A new way of beholding the world is emerging: the World-as-Organism. This nascent model stands in contrast to the First Industrial Revolution and its prevailing paradigm: the World-as-Machine. It strives to impart a living quality into objects, buildings, and cities. Unlike all three previous industrial revolutions—which were indifferent to ecology—this fresh perspective is not only bound to the natural environment, it betters nature at her own game. Inevitably, the World-as-Organism will supersede the World-as-Machine.

At the close of the Digital Age, design remains constrained by the canon of manufacturing and mass production. Assembly lines still dictate a world made of parts, limiting the imagination of designers and builders who are indoctrinated to think and make in terms of discrete elements with distinct functions. Even the assumption that parts are made from single materials goes unchallenged. The legacies of Joseph Marie Jacquard and Henry Ford persist: homogeneous materials are formed into predefined shapes at the service of predetermined functions.

Yet, novel technologies emerging from the Digital Age are enabling engineering and production at Mother Nature’s quantum scale, ushering in the Fourth Industrial Revolution: the Biological Age. Microorganisms can now be designed to mimic ‘factories’ transforming almost any biomass into bio-products that are useful for, by example, wearable garments, construction materials, and transportation. E.coli, a bacterium that lives in the gut, can be transformed into edible sugar; grass converted into diesel; corn transfigured into plastic. In this age of biological alchemy, information architectures and manufacturing practices—operating in high spatial and temporal resolution—unite to grow rather than assemble.

Given that living matter can now be designed as the built environment, not for it, we need advance a new kind of ecology where assemblies and mono-materials are eschewed in favor of multivalent wholes: a Material Ecology. Material Ecology promotes the conceptualization of holistic products, characterized by property gradients and multi-functionality. Like the creations it enables, its processes are just as seamless: Material Ecology considers computational design, digital fabrication, synthetic biology, the environment, and the material itself as inseparable and harmonized dimensions of design.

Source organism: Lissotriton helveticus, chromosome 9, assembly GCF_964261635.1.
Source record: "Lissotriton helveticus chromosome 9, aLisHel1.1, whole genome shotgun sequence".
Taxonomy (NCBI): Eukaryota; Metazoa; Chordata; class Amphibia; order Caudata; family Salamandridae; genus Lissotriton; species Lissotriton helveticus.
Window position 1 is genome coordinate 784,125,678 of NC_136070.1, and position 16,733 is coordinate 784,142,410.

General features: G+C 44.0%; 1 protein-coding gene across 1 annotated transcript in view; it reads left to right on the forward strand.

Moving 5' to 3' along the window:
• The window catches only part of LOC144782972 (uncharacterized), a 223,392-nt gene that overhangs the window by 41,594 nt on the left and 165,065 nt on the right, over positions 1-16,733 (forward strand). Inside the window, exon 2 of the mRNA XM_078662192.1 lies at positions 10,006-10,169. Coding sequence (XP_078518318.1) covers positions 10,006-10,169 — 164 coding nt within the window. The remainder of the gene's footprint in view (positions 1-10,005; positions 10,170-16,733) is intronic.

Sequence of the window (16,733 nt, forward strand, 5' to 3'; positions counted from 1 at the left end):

Material Ecology’s intimate relationship between design and biology proposes a shift from consuming nature as a geological resource to editing it as a biological one. And this journey from mining to growing is accelerating. Top-down form generation (additively manufactured) combined with bottom-up growth of biological systems (biologically synthesized) opens previously impossible opportunities: photosynthetic building façades that convert carbon into biofuel; wearable micro-biomes that nourish our skin through selective filtration; 3D printed matter that repairs damaged tissue. In the Biological Age, designers and builders are empowered to dream up new, dynamic design possibilities, where products and structures will be able to grow, heal, and adapt.

But striding nature’s way is far from natural. It requires a change in the way we see “Mother Nature,” from a boundless nourishing entity to one that begs nourishment by design. As we master ‘unnatural’ processes at a speed and sophistication that dwarfs evolution, Material Ecology propels us into the age where we mother nature by design.

Image: Neri Oxman, see here for more detail.

Neri Oxman is an architect and designer. She is Founder and Director of the Mediated Matter Group at the MIT Media Lab, and an Associate Professor of Media Arts and Science at MIT.

Ideas in this essay have been published recently in The Economist’s “The Year in 2016.” See also Mothering Nature: The Shape of Things to Come, MINDS ON THE FUTURE, published Monday, November 02, 2015; and the Material Ecology Special Issue of CAD (Elsevier, Vol. 60, March 2015, pp. 1-2). For related projects, see Oxman’s TED Talk here: Design at the Intersection of Technology and Biology. Related websites include: materialecology.com and matter.media.mit.edu.